This short film explores the personal story of the young woman who read the names of those killed by state repression in front of Daniel Ortega and Rosario Murillo.
HAVANA TIMES – Nicaraguan filmmaker Leonor Zuniga’s new documentary puts the existential dilemma of exile at the center.
Having experienced it first-hand, like tens of thousands of Nicaraguans who have been expelled by the regime’s political persecution in Nicaragua over the past five years, Zuniga looks in the mirror as she tells the story of a young university student and artist whose life changed forever after joining the student protests against the government of Daniel Ortega and Rosario Murillo during the April Rebellion of 2018.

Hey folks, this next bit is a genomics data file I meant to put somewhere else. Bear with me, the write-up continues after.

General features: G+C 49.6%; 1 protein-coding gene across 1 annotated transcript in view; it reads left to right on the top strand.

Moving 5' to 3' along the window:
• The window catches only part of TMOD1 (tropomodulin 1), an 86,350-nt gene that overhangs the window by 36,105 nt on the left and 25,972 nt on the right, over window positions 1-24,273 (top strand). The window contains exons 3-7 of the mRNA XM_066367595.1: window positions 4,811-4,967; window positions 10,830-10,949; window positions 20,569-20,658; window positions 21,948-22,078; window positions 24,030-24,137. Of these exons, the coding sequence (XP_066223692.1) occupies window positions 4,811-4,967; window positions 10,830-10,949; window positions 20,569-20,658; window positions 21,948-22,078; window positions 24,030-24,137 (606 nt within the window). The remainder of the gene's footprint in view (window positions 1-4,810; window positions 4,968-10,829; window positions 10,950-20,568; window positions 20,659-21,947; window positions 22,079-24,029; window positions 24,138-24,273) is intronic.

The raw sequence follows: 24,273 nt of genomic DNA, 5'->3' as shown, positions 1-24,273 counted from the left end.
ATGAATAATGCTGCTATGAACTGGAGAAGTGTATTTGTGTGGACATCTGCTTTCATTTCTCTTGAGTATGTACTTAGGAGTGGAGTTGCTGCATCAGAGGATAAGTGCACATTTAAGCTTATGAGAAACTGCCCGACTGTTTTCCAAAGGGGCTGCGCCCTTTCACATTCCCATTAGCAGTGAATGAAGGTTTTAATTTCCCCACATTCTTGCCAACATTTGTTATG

She is Madelaine Caracas, one of the voices that resounded throughout the country in the first televised attempt at national dialogue in May 2018, when President Ortega and Vice President Rosario Murillo showed up after the massive protests against them and the brutal repression that had already claimed dozens of lives. Caracas replied to Ortega, who asked for a list of the victims of state repression. One by one, she read the names of the dead in a historic moment that changed her life forever.
From exile in Costa Rica, after death threats and imprisonment, the young woman reflects in front of the lens about what happened, revealing her grief, fears, uncertainties, and hopes. Filmmaker Zuniga, director of the documentary, tells us in this interview the purpose of this short film, which she titled after its protagonist, Madelaine, and invites those who are in Costa Rica to attend the premiere this Saturday, August 12, at Sala Garbo in San Jose.